A) For budgeting, work out how much on average you already spend on groceries. Then set that as your weekly limit. I also found it helpful to do one big shop a week instead of only going when I need things. This allows you to save more money as well as spend time looking at what products are the best value for money.
B) Using student discounts. This is one that I know some people feel embarrassed about asking for but it's so worth it in the long run. Especially for textbooks and supplies, they are so expensive, but using your student discount will save you money as well as getting the online version (they are usually not as expensive).
C) HAVE A SAVINGS ACCOUNT!!. This is my most important and biggest tip. Having a savings account makes things so much easier and also sets a limit on how much you can spend/transfer from that account. I have a savings account that my pay goes into (I work part-time at a cafe) and a spending account. Having 2 different accounts for different purposes, I find it helps me make wiser decisions about my money.
8. Get involved
This is super important! At college, being a part of the culture and community is such a different experience from high school. At my college, they offer many different clubs, sports teams and societies for you to join. I joined the Mac Alpine Ski club and the soccer/football team. I love expanding my social circles and this is a good way to do it. By registering for these cubs and teams, it allows you to connect with people who have the same or similar interests as you. Who knows, you might even find new best friends.
9. Attend the campus tour
Yes, 100% go to the campus tour. It will allow you to see the layout of the campus as well as where the important buildings are, such as the library and where your classes are. Also, attend O-week (orientation week). These seminars, activities and tours will help you get a better grasp of the campus as well as meet new people. I did attend the campus tour with my mum (she was very excited). It helped me see the university before I accepted my offer. O-week is also a good chance to stock up on pens, calendars and planners.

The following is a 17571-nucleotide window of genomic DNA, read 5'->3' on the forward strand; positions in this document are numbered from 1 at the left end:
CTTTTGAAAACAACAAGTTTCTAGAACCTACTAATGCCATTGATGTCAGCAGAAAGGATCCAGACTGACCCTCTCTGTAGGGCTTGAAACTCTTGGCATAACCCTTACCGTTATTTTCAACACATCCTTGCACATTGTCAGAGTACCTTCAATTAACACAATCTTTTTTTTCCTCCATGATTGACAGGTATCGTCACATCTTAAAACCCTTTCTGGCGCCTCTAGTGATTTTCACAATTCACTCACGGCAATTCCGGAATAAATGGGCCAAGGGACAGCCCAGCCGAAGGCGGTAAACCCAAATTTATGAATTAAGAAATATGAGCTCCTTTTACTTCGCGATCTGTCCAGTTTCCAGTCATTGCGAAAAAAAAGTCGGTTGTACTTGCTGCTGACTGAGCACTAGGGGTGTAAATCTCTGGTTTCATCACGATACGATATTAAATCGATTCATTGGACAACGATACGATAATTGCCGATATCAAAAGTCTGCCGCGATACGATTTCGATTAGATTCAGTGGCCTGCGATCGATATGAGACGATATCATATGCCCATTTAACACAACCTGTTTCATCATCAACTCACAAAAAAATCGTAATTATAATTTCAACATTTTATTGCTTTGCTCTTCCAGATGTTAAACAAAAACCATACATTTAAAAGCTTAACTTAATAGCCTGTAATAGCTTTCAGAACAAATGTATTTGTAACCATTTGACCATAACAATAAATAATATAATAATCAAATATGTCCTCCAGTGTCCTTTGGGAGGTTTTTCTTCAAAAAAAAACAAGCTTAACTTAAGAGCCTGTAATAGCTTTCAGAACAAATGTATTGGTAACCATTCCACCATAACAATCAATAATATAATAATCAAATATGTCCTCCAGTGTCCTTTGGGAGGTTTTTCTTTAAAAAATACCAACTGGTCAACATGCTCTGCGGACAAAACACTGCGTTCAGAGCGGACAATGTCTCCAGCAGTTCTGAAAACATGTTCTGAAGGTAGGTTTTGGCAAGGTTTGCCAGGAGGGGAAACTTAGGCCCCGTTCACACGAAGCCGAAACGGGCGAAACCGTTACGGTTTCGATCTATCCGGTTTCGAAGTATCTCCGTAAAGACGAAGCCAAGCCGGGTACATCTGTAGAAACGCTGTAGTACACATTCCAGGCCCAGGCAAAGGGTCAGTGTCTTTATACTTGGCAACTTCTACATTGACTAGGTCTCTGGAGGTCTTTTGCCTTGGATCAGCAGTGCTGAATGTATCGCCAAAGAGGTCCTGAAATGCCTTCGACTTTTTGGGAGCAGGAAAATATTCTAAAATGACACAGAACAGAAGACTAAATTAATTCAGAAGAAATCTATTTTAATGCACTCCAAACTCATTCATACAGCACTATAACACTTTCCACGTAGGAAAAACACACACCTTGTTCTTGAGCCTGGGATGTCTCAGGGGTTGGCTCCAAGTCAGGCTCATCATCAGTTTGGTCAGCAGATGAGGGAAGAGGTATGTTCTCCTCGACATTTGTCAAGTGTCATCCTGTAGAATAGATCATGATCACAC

10. Work-Life Balance
The balance between having a social life and working is a difficult one, but it is a differentiation that needs to be made. I have struggled with this my whole life because I always want to put in all my energy and effort into whatever project I am doing. There are 3 main strategies I use to maintain a healthy work/life balance:
A) Setting time aside for social time, time for work and me time. I find this helpful because I have a limitless social battery, but I know others don't, so allowing me to take this time for myself means I can work on classwork. Also, setting goals within this time is also helpful for efficient study and learning.
B) I work a part-time job at a cafe and I know that sometimes it can get a bit much doing the same tasks every day. The way that I work around this is by trying to make sure my shifts are earlier in the day, so after I finish I still have the whole day to do other tasks as well as socialize.
C) Overall, just try to stay fit and healthy and reward yourself. I know, it's very basic, but sometimes a big ask. But staying active and healthy allows you to operate at your optimum level. I found instead of driving all the way to uni, parking a few blocks away and walking allows me to get some exercise and also sometimes to just relax.
In conclusion, going to college and university is about learning from experiences and making memories. I hope you have learnt something new or found a strategy that you are going to try. I hope that these tricks and tips were helpful. If you have any more tips and tricks that you think others should know before starting, let me know on my Instagram!